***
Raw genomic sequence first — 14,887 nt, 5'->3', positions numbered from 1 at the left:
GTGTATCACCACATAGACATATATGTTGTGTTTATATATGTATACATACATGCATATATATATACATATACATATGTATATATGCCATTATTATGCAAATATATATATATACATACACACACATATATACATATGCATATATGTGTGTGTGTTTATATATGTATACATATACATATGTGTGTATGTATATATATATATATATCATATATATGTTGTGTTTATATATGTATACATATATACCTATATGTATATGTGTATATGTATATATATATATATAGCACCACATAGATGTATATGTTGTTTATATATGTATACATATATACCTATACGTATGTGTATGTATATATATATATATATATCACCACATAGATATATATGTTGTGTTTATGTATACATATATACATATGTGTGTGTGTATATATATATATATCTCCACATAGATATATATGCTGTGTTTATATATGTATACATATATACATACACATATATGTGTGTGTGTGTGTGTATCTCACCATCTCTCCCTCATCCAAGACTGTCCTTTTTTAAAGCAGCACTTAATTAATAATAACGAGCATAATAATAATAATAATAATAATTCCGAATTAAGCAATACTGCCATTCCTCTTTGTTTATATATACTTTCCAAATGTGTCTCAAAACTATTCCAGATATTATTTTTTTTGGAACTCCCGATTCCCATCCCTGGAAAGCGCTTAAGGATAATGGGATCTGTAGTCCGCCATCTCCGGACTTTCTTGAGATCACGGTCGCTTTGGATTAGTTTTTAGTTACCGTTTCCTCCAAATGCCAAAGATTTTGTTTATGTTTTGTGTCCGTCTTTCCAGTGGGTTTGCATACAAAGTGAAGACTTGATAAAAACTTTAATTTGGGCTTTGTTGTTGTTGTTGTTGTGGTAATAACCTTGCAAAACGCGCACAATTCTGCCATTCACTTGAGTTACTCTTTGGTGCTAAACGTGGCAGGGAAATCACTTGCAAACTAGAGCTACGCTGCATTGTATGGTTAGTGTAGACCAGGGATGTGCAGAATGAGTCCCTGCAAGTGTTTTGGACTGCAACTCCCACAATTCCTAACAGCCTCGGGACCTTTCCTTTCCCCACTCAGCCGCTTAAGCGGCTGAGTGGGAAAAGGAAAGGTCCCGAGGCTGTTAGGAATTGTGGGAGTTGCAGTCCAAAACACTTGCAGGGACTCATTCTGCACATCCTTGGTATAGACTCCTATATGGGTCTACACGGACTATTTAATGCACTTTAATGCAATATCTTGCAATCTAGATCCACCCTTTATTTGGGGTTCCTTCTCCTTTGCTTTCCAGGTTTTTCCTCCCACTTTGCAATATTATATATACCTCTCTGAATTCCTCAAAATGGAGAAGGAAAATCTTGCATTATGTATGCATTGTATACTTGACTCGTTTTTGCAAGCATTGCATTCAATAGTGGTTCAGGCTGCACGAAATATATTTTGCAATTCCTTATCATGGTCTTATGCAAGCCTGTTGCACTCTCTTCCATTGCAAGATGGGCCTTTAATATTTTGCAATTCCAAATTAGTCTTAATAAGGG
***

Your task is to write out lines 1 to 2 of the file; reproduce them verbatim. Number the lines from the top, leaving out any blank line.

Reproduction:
Raw genomic sequence first — 14,887 nt, 5'->3', positions numbered from 1 at the left:
GTGTATCACCACATAGACATATATGTTGTGTTTATATATGTATACATACATGCATATATATATACATATACATATGTATATATGCCATTATTATGCAAATATATATATATACATACACACACATATATACATATGCATATATGTGTGTGTGTTTATATATGTATACATATACATATGTGTGTATGTATATATATATATATATCATATATATGTTGTGTTTATATATGTATACATATATACCTATATGTATATGTGTATATGTATATATATATATATAGCACCACATAGATGTATATGTTGTTTATATATGTATACATATATACCTATACGTATGTGTATGTATATATATATATATATATCACCACATAGATATATATGTTGTGTTTATGTATACATATATACATATGTGTGTGTGTATATATATATATATCTCCACATAGATATATATGCTGTGTTTATATATGTATACATATATACATACACATATATGTGTGTGTGTGTGTGTATCTCACCATCTCTCCCTCATCCAAGACTGTCCTTTTTTAAAGCAGCACTTAATTAATAATAACGAGCATAATAATAATAATAATAATAATTCCGAATTAAGCAATACTGCCATTCCTCTTTGTTTATATATACTTTCCAAATGTGTCTCAAAACTATTCCAGATATTATTTTTTTTGGAACTCCCGATTCCCATCCCTGGAAAGCGCTTAAGGATAATGGGATCTGTAGTCCGCCATCTCCGGACTTTCTTGAGATCACGGTCGCTTTGGATTAGTTTTTAGTTACCGTTTCCTCCAAATGCCAAAGATTTTGTTTATGTTTTGTGTCCGTCTTTCCAGTGGGTTTGCATACAAAGTGAAGACTTGATAAAAACTTTAATTTGGGCTTTGTTGTTGTTGTTGTTGTGGTAATAACCTTGCAAAACGCGCACAATTCTGCCATTCACTTGAGTTACTCTTTGGTGCTAAACGTGGCAGGGAAATCACTTGCAAACTAGAGCTACGCTGCATTGTATGGTTAGTGTAGACCAGGGATGTGCAGAATGAGTCCCTGCAAGTGTTTTGGACTGCAACTCCCACAATTCCTAACAGCCTCGGGACCTTTCCTTTCCCCACTCAGCCGCTTAAGCGGCTGAGTGGGAAAAGGAAAGGTCCCGAGGCTGTTAGGAATTGTGGGAGTTGCAGTCCAAAACACTTGCAGGGACTCATTCTGCACATCCTTGGTATAGACTCCTATATGGGTCTACACGGACTATTTAATGCACTTTAATGCAATATCTTGCAATCTAGATCCACCCTTTATTTGGGGTTCCTTCTCCTTTGCTTTCCAGGTTTTTCCTCCCACTTTGCAATATTATATATACCTCTCTGAATTCCTCAAAATGGAGAAGGAAAATCTTGCATTATGTATGCATTGTATACTTGACTCGTTTTTGCAAGCATTGCATTCAATAGTGGTTCAGGCTGCACGAAATATATTTTGCAATTCCTTATCATGGTCTTATGCAAGCCTGTTGCACTCTCTTCCATTGCAAGATGGGCCTTTAATATTTTGCAATTCCAAATTAGTCTTAATAAGGG